After spill, offshore enforcement remains murky

WASHINGTON – Nearly three years after the Deepwater Horizon disaster, the government agency that oversees offshore energy development still uses an opaque and unwieldy enforcement process that appears to give companies more leverage than the regulators policing them.

The system is drawing fresh criticism in the wake of last month’s fatal fire at a Gulf of Mexico production platform that killed three workers and injured others.

Government watchdogs, environmentalists and worker advocates say the Bureau of Safety and Environmental Enforcement isn’t doing enough to advance new safety rules or enforce the ones already on the books.

Visible and aggressive enforcement is necessary to deter unsafe operators, said Bob Deans, an associate director at the Natural Resources Defense Council.

“Unless and until the authorities demonstrate that they’re willing to take decisive action, there are unfortunately companies that are going to cut corners, that are going to skirt the rules, that are going to put their workers and our resources at needless risk,” Deans said. “We can’t take the risk out of this; it’s an inherently dangerous activity. But we have to do it in the safest possible way.”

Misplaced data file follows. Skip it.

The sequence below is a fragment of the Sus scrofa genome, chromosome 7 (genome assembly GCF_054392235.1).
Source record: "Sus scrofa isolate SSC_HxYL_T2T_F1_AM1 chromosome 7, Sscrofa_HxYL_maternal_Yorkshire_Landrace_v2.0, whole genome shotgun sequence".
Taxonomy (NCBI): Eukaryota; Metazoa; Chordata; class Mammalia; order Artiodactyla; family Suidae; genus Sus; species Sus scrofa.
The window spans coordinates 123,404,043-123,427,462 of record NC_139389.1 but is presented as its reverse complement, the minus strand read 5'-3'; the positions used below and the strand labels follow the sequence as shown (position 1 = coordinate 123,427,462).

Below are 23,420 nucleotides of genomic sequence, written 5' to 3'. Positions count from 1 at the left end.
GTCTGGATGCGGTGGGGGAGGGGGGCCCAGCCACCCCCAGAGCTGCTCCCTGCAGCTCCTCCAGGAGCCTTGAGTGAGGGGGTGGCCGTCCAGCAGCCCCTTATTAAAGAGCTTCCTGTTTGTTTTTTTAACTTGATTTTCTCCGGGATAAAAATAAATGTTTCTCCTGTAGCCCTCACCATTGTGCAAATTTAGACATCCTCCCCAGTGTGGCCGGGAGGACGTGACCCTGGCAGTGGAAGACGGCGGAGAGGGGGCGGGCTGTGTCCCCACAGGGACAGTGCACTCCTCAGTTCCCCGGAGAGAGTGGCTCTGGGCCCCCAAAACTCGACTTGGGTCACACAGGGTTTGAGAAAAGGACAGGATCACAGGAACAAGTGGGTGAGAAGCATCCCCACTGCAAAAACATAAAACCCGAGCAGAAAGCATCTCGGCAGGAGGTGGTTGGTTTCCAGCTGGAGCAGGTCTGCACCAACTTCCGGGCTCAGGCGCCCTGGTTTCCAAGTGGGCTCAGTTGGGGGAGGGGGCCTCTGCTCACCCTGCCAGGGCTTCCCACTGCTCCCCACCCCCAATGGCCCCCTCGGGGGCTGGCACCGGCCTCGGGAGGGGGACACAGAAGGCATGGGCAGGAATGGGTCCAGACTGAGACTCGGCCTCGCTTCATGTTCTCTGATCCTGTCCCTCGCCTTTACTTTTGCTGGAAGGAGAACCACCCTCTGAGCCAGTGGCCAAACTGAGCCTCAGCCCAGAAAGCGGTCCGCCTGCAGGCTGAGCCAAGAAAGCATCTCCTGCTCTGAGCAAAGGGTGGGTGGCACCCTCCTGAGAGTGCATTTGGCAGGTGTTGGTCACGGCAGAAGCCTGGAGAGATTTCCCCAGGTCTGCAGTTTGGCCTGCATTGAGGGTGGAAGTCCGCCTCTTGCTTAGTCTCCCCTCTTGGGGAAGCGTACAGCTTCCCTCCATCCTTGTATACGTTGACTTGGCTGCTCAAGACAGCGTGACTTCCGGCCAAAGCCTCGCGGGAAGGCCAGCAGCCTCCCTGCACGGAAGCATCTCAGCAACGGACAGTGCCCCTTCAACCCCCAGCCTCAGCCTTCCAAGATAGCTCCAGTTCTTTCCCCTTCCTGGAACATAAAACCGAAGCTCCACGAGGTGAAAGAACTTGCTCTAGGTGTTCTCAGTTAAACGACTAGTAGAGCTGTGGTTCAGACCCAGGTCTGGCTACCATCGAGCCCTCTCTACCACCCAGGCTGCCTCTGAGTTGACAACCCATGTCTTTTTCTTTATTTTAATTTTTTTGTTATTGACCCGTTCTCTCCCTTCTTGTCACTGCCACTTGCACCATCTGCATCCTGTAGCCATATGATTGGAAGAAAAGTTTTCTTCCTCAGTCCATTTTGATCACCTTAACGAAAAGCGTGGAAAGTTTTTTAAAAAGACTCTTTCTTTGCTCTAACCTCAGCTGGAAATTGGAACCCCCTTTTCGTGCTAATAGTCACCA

Despite broad changes designed to boost safety since the 2010 Gulf oil spill, the offshore enforcement process hasn’t gotten a major rewrite. It’s happening much the same way it did before the Deepwater Horizon disaster, with inspectors conducting mostly scheduled reviews of offshore platforms and drilling rigs and issuing “incidents of non-compliance” for violations they document while at the sites.

Those citations begin a long process that can lead to civil penalties. But it rarely goes that far.

‘Rule-breaking pays’

Under the regulatory agency’s long-standing approach, companies have at least four chances to appeal the citations and any proposed penalties.

And while many notices involve relatively minor, low-risk violations and aren’t referred for civil penalties, a company that takes every chance it has to challenge the agency can evade a fine for at least 270 days. A bureau spokesman said it usually takes four to 11 months for a civil penalty to be paid and a case closed.

Few violations actually result in civil penalties. For instance, while bureau inspectors cited 2,745 violations by offshore operators during fiscal 2012, companies were forced to pay $1.8 million in civil penalties in 28 cases during that same time frame.

Matt Dundas, acting campaign director with the conservation group Oceana, noted that in 2009, just 87 of the 2,298 citations were referred to the civil penalty process.